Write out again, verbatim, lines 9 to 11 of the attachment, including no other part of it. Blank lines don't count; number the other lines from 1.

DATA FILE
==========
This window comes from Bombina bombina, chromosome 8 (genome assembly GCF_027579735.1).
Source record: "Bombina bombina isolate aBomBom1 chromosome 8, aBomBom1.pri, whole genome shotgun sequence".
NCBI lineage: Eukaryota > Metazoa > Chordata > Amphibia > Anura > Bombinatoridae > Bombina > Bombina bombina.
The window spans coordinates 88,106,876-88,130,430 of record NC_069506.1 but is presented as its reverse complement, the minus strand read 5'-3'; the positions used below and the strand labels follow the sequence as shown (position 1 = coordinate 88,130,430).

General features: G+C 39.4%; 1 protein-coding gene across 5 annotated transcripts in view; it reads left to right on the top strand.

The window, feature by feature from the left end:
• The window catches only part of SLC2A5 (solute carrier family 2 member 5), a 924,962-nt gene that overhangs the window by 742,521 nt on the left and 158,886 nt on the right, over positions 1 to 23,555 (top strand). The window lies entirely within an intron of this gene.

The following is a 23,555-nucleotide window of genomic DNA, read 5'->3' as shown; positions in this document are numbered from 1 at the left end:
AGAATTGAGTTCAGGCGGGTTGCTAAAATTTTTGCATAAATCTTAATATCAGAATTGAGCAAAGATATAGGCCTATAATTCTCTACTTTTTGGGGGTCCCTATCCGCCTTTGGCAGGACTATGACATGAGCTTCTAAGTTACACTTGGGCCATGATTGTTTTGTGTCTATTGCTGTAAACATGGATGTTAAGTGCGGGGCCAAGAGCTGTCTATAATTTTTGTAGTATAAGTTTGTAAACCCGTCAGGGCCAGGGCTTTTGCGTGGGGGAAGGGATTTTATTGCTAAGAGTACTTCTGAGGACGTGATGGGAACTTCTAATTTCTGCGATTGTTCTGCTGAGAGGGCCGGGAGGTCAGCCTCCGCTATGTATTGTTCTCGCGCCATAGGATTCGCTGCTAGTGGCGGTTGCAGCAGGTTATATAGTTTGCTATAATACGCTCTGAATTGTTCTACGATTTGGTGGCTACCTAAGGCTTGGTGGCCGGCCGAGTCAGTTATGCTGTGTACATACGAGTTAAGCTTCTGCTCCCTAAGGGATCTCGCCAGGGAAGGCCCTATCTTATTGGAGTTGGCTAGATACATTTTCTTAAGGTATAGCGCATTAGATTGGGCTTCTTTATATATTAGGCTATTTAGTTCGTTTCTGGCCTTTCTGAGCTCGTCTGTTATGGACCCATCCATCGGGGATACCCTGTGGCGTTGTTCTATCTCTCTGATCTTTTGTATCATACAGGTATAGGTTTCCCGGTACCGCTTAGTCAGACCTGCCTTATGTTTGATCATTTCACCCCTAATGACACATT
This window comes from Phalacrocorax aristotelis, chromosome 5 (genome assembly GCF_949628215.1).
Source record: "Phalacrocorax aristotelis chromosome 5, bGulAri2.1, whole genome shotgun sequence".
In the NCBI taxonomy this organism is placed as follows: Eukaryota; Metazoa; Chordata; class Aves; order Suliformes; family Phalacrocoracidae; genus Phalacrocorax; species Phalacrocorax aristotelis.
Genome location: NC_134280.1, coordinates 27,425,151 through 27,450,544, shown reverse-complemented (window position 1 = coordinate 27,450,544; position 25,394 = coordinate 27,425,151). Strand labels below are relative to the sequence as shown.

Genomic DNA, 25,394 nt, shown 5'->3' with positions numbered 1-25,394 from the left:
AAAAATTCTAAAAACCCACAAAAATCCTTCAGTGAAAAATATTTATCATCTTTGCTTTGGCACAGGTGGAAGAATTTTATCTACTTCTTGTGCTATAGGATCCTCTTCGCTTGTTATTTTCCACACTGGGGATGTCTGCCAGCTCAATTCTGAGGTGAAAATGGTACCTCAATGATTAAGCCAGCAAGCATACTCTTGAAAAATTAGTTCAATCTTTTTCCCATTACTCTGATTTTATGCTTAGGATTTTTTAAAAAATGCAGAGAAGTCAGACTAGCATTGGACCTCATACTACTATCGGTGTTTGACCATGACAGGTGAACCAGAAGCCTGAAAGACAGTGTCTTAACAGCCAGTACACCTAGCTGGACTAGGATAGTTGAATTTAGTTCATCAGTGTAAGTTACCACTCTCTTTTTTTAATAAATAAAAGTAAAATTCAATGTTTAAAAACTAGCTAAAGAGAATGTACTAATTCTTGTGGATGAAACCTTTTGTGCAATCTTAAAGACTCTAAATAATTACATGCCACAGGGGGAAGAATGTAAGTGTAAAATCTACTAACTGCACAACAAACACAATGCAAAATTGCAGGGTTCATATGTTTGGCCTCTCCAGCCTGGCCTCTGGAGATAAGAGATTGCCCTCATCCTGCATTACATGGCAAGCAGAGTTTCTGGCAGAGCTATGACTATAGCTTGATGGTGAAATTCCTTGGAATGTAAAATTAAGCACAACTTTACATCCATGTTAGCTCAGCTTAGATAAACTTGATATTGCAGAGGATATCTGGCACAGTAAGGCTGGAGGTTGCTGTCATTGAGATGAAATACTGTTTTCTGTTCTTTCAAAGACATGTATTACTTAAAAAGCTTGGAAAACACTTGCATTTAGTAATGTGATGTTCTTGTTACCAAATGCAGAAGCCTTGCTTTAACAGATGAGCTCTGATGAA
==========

AGAATTGAGTTCAGGCGGGTTGCTAAAATTTTTGCATAAATCTTAATATCAGAATTGAGCAAAGATATAGGCCTATAATTCTCTACTTTTTGGGGGTCCCTATCCGCCTTTGGCAGGACTATGACATGAGCTTCTAAGTTACACTTGGGCCATGATTGTTTTGTGTCTATTGCTGTAAACATGGATGTTAAGTGCGGGGCCAAGAGCTGTCTATAATTTTTGTAGTATAAGTTTGTAAACCCGTCAGGGCCAGGGCTTTTGCGTGGGGGAAGGGATTTTATTGCTAAGAGTACTTCTGAGGACGTGATGGGAACTTCTAATTTCTGCGATTGTTCTGCTGAGAGGGCCGGGAGGTCAGCCTCCGCTATGTATTGTTCTCGCGCCATAGGATTCGCTGCTAGTGGCGGTTGCAGCAGGTTATATAGTTTGCTATAATACGCTCTGAATTGTTCTACGATTTGGTGGCTACCTAAGGCTTGGTGGCCGGCCGAGTCAGTTATGCTGTGTACATACGAGTTAAGCTTCTGCTCCCTAAGGGATCTCGCCAGGGAAGGCCCTATCTTATTGGAGTTGGCTAGATACATTTTCTTAAGGTATAGCGCATTAGATTGGGCTTCTTTATATATTAGGCTATTTAGTTCGTTTCTGGCCTTTCTGAGCTCGTCTGTTATGGACCCATCCATCGGGGATACCCTGTGGCGTTGTTCTATCTCTCTGATCTTTTGTATCATACAGGTATAGGTTTCCCGGTACCGCTTAGTCAGACCTGCCTTATGTTTGATCATTTCACCCCTAATGACACATT
This window comes from Phalacrocorax aristotelis, chromosome 5 (genome assembly GCF_949628215.1).
Source record: "Phalacrocorax aristotelis chromosome 5, bGulAri2.1, whole genome shotgun sequence".